Answer of March 2023


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Clinical History:

A 58-year-old man with history of prior abdominal surgery. Contrast enhanced CT shows a pancreatic tail lesion.

Contrast CT = Arterial phase

Contrast CT portovenous phase



Pancreatic tail metastasis from renal cell carcinoma, proven histologically after resection.


A new small arterial enhancing lesion, compared to pancreatic parenchyma, is seen at the pancreatic tail. It shows mild homogeneous hyper-enhancement on the portovenous phase. No calcifications seen nor relation to adjacent vessels.


No other pancreatic lesion was seen. The left kidney is not seen, consistent with history of left nephrectomy.


No hyper-enhancing lesions were seen in the rest of the abdomen.


Renal cell carcinoma (RCC) is the second most common urologic cancer with metastatic disease occurring in up to 18% at time of primary tumour diagnosis and 50% of patients developing on post nephrectomy follow-up.

Metastases of renal cell carcinoma (RCC) may result from haematogenous or lymphatic spread.

Contrast-enhanced CT should ideally use both arterial and nephrographic phases as subtypes can vary in the enhancement. Metastatic lesions tend to follow the same enhancement as the primary tumour.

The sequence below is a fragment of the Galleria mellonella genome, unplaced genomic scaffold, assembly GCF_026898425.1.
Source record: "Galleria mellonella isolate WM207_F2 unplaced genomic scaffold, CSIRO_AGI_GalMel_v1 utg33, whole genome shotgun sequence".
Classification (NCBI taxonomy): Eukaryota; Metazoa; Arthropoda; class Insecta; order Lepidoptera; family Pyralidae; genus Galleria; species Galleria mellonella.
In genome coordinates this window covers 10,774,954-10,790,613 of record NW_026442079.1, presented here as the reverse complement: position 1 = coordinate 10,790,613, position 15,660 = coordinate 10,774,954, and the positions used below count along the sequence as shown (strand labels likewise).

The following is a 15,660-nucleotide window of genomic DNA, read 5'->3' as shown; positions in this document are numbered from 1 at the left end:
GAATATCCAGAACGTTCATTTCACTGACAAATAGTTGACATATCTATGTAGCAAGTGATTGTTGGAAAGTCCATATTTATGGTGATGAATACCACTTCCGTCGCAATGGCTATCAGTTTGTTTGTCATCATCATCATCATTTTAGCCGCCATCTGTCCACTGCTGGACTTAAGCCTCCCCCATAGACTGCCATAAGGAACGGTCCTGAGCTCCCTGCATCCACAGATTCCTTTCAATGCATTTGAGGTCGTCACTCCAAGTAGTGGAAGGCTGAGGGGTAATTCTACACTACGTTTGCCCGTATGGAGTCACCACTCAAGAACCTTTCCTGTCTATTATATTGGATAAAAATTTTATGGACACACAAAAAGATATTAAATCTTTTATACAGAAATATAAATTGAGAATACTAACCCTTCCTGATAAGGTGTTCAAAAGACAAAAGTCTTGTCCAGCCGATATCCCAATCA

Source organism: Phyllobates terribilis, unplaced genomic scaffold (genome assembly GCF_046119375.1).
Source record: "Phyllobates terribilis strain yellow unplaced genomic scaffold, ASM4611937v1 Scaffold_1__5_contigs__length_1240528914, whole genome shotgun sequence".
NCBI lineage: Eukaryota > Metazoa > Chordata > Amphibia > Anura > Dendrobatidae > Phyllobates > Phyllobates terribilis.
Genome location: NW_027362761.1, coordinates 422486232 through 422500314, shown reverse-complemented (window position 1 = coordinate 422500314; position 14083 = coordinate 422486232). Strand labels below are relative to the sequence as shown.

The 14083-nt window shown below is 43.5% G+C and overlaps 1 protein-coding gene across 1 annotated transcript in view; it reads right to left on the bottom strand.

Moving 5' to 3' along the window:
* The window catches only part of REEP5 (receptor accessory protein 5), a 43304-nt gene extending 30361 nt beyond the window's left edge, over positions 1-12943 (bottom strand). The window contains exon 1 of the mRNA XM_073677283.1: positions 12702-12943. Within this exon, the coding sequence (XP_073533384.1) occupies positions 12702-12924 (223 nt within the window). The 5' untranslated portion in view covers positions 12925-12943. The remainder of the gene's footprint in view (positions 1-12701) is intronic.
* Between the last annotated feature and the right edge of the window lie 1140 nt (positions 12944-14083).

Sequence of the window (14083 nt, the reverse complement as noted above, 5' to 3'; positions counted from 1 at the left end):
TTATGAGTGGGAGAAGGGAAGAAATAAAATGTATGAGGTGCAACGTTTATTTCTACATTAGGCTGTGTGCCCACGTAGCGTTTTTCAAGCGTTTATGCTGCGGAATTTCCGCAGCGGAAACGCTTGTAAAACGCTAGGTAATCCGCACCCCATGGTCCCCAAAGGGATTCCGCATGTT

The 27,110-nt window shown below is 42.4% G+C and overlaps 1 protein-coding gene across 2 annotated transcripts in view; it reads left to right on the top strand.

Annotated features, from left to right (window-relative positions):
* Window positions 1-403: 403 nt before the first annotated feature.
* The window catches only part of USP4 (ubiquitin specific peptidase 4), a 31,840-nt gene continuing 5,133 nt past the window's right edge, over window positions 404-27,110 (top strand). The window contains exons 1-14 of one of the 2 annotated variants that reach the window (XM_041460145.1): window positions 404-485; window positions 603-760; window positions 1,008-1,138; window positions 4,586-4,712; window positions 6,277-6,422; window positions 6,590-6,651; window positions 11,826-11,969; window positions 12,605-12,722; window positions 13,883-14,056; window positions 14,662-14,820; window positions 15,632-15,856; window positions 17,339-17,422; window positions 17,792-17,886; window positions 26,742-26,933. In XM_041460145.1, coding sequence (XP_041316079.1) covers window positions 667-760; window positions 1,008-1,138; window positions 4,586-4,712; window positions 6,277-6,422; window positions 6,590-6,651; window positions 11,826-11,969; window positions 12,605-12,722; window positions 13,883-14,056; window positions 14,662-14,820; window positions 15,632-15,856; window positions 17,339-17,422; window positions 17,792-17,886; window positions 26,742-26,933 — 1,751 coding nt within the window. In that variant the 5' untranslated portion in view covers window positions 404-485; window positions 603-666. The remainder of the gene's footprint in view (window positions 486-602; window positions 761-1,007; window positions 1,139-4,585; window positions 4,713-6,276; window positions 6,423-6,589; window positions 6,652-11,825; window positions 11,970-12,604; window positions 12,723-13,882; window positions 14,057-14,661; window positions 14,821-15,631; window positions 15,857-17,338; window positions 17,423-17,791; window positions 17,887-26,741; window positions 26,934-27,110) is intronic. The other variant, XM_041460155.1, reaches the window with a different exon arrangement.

The most common sites of metastatic are lungs, bone, lymph nodes, liver, adrenal glands and the brain.


Although metastatic spread to the pancreas is relatively rare, RCC has higher tendency than other cancers to do so. They usually develop several years after nephrectomy and may be the only site of metastasis. 


On contrast enhanced CT, there is usually avid homogeneous hyperenhancement in the arterial phase compared to the normal pancreatic parenchyma. Larger lesions may show areas of central necrosis.


The main imaging differentials include intra-pancreatic accessory spleen, solid pseudopapillary tumour, splenic artery aneurysm or pseudoaneurysm and solid serous cystadenoma of the pancreas. Intra-pancreatic accessory spleen is usually seen as a well-defined hyper-vascular lesion, in the tail of the pancreas. Its CT attenuation and pattern of enhancement follows that of the spleen, with heterogeneous enhancement on arterial phase. Solid pseudopapillary neoplasm almost only occurs in young women below the age of 40 years old. Imaging appearances typically as a well-defined solid heterogeneous mass owing to internal hemorrhage and necrosis. Splenic artery aneurysm or pseudoaneurysm, direct communication with vessel and sometimes peripheral calcifications and/or mural thrombus may be seen. Solid serous cystadenoma of the pancreas can appear solid in a minority of cases due to closely apposed enhancing septa and walls. They tend to show lobulated margin and a central scar or calcification may be identified.